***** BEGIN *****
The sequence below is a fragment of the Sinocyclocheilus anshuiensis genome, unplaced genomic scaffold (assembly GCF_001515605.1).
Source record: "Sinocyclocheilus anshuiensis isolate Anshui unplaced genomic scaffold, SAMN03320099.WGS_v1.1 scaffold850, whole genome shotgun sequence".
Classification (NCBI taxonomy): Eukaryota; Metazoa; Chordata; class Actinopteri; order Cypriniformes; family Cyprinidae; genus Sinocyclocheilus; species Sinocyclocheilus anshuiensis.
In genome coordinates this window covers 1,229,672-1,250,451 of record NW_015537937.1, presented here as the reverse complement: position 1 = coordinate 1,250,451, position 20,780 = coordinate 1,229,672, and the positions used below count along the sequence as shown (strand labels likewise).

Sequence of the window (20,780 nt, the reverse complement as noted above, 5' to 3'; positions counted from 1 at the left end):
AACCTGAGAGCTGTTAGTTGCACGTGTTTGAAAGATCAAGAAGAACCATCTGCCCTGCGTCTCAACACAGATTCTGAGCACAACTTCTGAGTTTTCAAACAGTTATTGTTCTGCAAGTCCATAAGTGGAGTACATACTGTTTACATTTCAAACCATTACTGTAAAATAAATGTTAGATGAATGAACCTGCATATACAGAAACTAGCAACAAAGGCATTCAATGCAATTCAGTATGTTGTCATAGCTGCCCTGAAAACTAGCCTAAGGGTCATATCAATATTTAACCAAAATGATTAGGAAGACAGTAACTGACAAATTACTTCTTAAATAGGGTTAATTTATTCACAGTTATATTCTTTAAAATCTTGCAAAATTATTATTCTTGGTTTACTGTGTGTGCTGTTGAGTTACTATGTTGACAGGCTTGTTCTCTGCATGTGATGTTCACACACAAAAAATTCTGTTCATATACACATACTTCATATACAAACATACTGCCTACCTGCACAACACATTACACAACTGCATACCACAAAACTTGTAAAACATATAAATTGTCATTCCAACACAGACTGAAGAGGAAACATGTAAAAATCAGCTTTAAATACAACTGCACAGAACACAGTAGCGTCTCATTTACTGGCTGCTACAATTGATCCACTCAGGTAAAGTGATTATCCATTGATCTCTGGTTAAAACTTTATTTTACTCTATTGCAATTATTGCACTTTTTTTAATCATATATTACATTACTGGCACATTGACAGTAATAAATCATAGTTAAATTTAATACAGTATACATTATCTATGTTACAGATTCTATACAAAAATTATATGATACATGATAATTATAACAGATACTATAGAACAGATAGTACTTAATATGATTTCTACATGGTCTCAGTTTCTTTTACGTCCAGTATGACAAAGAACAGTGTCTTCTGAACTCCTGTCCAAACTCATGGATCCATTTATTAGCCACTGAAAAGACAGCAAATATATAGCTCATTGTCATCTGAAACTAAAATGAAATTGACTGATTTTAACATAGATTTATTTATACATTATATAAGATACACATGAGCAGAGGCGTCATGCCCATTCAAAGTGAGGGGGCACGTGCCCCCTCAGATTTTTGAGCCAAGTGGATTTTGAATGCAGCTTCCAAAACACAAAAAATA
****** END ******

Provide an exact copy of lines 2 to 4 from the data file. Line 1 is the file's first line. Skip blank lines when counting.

Source record: "Sinocyclocheilus anshuiensis isolate Anshui unplaced genomic scaffold, SAMN03320099.WGS_v1.1 scaffold850, whole genome shotgun sequence".
Classification (NCBI taxonomy): Eukaryota; Metazoa; Chordata; class Actinopteri; order Cypriniformes; family Cyprinidae; genus Sinocyclocheilus; species Sinocyclocheilus anshuiensis.
In genome coordinates this window covers 1,229,672-1,250,451 of record NW_015537937.1, presented here as the reverse complement: position 1 = coordinate 1,250,451, position 20,780 = coordinate 1,229,672, and the positions used below count along the sequence as shown (strand labels likewise).